One of the questions I’ve been asked a lot in relation to my atheism and growing level of activism is: Why? Why do I have to rock the boat? Why can’t I let people believe what they want to believe? Why don’t I ever talk about all the good Christians, but instead focus on the crazies? What can’t I just leave well enough alone? These are very fair questions, and ones I would love to answer. So let me attempt to show why this is so important to me, through a story I first heard the other day.
I was listening to the Dogma Debate podcast when I heard an interview with a woman named Kate Logan. Logan is a documentary director who’s finishing a film called Kidnapped for Christ. The film explores a private Christian school in the Dominican Republic called Escuela Caribe that wealthy religious parents can send their troubled kids. Teenagers are basically taken against their will to go to these schools where they’re abused and controlled brutally by the faculty. The trailer to the films gives a taste of the disturbing lives these kids are forced to live.
The film exposes the way just this one school is run, but there are many others both within and outside of the U.S. In the interview on Dogma Debate, Logan – who was a believer when this project began – explains how she originally meant to do a documentary about troubled kids getting their lives back on track with the help of Jesus. When she actually spent some time at the school, however, she says,
“I discovered this whole dark side of the school that I had not anticipated at all, where basically the whole philosophy of this program was to break down the students through, really kind of draconian rules… and control mechanisms… and also a lot of physical abuse, and what I would definitely consider emotional abuse as well.”
The film tells the story of one student at the school named David who was sent there because he’s gay. He wasn’t a troubled kid, or one who caused problems. Logan explains how David was a model student at school with great grades and an active social life before he disappeared.
“This was a kid who was a 4.0 student. He was in every activity in high school; in the plays, in track, in soccer. Had a lot of friends and people in the community who noticed immediately when he was gone.”
But for David’s parents, his being gay was reason enough to have him taken with no warning from his entire social structure and sent to a religious boarding school in another country. David also wasn’t the only student kidnapped in this method either.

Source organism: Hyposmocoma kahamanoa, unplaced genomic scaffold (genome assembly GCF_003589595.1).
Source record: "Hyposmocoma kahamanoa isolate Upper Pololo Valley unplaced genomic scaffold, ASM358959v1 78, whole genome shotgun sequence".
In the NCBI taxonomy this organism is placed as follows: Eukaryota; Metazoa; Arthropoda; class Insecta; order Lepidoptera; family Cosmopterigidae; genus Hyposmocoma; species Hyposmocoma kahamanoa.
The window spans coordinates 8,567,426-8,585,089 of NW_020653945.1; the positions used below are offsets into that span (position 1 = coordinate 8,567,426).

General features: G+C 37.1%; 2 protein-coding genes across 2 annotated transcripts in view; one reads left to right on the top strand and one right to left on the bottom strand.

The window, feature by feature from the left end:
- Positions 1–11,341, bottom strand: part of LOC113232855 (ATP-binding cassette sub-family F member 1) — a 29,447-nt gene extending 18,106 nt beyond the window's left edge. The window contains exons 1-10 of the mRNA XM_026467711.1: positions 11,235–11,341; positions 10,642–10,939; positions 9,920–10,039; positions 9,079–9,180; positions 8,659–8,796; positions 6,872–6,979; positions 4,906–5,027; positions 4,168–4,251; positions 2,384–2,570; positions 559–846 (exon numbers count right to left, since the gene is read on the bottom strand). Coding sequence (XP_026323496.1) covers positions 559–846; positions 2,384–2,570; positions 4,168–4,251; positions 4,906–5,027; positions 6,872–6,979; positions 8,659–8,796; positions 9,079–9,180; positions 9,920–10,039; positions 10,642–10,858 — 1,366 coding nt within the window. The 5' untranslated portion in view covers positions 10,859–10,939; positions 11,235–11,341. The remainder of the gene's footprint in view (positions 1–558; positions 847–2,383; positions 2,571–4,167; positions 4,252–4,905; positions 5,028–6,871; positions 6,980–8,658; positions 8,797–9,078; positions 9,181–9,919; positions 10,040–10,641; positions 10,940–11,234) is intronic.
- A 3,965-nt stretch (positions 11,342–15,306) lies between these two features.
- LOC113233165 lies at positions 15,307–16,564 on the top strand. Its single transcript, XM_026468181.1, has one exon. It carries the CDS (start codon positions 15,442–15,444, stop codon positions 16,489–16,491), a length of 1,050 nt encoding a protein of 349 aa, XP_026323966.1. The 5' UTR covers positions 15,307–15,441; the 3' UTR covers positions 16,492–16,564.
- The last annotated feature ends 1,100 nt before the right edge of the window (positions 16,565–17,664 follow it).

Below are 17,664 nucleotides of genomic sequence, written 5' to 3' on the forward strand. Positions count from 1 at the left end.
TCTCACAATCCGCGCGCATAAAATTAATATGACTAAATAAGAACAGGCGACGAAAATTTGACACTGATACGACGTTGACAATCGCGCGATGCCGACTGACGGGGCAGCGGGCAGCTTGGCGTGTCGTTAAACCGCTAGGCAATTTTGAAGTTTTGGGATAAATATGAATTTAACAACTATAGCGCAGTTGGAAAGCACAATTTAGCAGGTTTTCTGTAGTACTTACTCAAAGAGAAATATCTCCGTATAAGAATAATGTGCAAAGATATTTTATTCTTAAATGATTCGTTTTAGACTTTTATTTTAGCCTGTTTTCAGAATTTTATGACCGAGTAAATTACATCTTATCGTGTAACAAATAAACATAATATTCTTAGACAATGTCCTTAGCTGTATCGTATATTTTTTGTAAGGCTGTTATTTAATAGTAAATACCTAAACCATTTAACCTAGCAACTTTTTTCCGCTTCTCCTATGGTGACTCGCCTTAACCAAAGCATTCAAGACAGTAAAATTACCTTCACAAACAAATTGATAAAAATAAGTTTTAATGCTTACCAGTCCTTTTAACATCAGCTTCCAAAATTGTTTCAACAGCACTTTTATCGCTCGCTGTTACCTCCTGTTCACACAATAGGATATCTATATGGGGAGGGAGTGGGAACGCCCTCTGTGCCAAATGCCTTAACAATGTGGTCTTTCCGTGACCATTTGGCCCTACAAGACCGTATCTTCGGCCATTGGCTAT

“This happened to… about half the students there were taken in this way where basically parents would hire an outside company to come and take their kids… in the middle of the night without warning, without explanation…”
After kids are taken from their homes and flown to the Dominican Republic, they are put in an ultra-strict atmosphere without any freedom or privacy. Even their correspondence is monitored and censored by the school, and they have no way of leaving.
According to Logan, all students in Escueda Caribe are treated equally harshly. It doesn’t matter if they have an actual history of law-breaking or troublemaking or are sent – like in David’s case – for being gay, or just generally disagreeable (you know, like a teenager).
There’s also no oversight for schools like this. Facilities can open calling themselves a “Wilderness Camp” or a “Teen Center” and they never have to prove that they don’t abuse kids or even meet basic nutritional and hygienic standards. They’re given complete free reign to treat their students however they see fit.
The interview with Logan is incredible and heartbreaking, and it’s worth your time. The interview begins at the 48:20 mark.
I can’t stress enough that these schools damage the kids who attend them. Some of these schools attempt gay conversion therapy on their students; which is a practice considered by psychological experts to be so damaging that it’s been legally prohibited in two states.
This is why I fight religion. This is why I can’t leave well enough alone. There are too many stories of innocent people being harmed because of the influence of religion in their lives. Sometimes, like in David’s case, it’s not even his own life that’s been so corrupted by religion, but his parents.
I’ve been told that I should just ignore the extremists. They’re crazies, and their not worth my time. But the fact is, as long as people are being palpably harmed by religion, I don’t want to sit by and do nothing. There’s not much that I can do, but using this blog to shine a light on abuses like this isn’t nothing.
So share this story. Tell someone else about it. Post it on Facebook. Get the world out. Do something. But ignoring issues like this only allows them to continue.